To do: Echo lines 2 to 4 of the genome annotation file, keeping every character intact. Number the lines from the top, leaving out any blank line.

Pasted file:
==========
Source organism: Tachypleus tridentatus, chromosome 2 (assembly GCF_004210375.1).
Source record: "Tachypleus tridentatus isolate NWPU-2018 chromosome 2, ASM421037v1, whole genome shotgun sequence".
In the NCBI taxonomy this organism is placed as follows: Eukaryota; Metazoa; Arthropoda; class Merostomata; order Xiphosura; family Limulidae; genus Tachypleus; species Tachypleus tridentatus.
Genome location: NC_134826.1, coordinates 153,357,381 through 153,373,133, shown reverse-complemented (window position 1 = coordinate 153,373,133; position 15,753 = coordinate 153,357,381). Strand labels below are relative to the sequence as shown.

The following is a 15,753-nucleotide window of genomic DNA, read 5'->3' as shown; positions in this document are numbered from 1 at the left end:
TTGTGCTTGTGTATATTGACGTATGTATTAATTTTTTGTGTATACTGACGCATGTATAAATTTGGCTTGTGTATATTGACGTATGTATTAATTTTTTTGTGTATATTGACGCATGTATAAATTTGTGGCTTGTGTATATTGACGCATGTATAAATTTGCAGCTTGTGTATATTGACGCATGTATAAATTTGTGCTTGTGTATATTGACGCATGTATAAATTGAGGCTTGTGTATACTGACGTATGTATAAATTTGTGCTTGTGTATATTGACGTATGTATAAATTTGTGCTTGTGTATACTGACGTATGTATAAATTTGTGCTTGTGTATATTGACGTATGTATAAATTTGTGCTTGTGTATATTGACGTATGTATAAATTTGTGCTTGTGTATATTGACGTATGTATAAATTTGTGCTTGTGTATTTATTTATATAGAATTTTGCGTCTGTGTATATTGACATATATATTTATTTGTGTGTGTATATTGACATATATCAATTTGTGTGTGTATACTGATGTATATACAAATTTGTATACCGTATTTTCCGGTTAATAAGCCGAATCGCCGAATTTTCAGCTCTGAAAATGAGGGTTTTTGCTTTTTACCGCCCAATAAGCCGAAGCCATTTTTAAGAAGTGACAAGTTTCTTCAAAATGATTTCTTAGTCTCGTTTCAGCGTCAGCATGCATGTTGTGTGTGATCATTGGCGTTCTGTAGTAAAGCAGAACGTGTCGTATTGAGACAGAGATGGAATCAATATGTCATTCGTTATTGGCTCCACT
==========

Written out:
Source record: "Tachypleus tridentatus isolate NWPU-2018 chromosome 2, ASM421037v1, whole genome shotgun sequence".
In the NCBI taxonomy this organism is placed as follows: Eukaryota; Metazoa; Arthropoda; class Merostomata; order Xiphosura; family Limulidae; genus Tachypleus; species Tachypleus tridentatus.
Genome location: NC_134826.1, coordinates 153,357,381 through 153,373,133, shown reverse-complemented (window position 1 = coordinate 153,373,133; position 15,753 = coordinate 153,357,381). Strand labels below are relative to the sequence as shown.